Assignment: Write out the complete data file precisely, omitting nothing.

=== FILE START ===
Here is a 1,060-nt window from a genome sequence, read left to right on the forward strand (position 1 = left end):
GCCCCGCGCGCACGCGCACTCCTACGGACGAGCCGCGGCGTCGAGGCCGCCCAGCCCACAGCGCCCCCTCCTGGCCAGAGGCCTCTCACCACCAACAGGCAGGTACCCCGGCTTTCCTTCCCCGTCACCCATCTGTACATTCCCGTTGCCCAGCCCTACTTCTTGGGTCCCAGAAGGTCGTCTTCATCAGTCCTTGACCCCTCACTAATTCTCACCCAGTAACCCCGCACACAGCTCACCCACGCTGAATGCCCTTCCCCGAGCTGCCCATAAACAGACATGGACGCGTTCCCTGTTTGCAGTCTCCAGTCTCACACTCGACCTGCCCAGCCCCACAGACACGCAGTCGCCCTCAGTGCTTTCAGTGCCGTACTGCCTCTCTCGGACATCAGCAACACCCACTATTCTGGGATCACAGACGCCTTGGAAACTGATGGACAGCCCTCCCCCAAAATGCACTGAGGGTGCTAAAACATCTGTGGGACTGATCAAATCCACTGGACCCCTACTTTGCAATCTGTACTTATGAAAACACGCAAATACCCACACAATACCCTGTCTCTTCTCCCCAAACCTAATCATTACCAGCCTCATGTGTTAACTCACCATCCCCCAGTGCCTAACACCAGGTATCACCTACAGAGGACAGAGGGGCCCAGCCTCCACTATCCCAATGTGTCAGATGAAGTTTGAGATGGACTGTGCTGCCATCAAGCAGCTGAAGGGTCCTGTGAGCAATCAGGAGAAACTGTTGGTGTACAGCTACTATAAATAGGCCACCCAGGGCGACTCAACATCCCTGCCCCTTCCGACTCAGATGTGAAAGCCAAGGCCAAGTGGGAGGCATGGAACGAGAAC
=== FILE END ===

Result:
Here is a 1,060-nt window from a genome sequence, read left to right on the forward strand (position 1 = left end):
GCCCCGCGCGCACGCGCACTCCTACGGACGAGCCGCGGCGTCGAGGCCGCCCAGCCCACAGCGCCCCCTCCTGGCCAGAGGCCTCTCACCACCAACAGGCAGGTACCCCGGCTTTCCTTCCCCGTCACCCATCTGTACATTCCCGTTGCCCAGCCCTACTTCTTGGGTCCCAGAAGGTCGTCTTCATCAGTCCTTGACCCCTCACTAATTCTCACCCAGTAACCCCGCACACAGCTCACCCACGCTGAATGCCCTTCCCCGAGCTGCCCATAAACAGACATGGACGCGTTCCCTGTTTGCAGTCTCCAGTCTCACACTCGACCTGCCCAGCCCCACAGACACGCAGTCGCCCTCAGTGCTTTCAGTGCCGTACTGCCTCTCTCGGACATCAGCAACACCCACTATTCTGGGATCACAGACGCCTTGGAAACTGATGGACAGCCCTCCCCCAAAATGCACTGAGGGTGCTAAAACATCTGTGGGACTGATCAAATCCACTGGACCCCTACTTTGCAATCTGTACTTATGAAAACACGCAAATACCCACACAATACCCTGTCTCTTCTCCCCAAACCTAATCATTACCAGCCTCATGTGTTAACTCACCATCCCCCAGTGCCTAACACCAGGTATCACCTACAGAGGACAGAGGGGCCCAGCCTCCACTATCCCAATGTGTCAGATGAAGTTTGAGATGGACTGTGCTGCCATCAAGCAGCTGAAGGGTCCTGTGAGCAATCAGGAGAAACTGTTGGTGTACAGCTACTATAAATAGGCCACCCAGGGCGACTCAACATCCCTGCCCCTTCCGACTCAGATGTGAAAGCCAAGGCCAAGTGGGAGGCATGGAACGAGAAC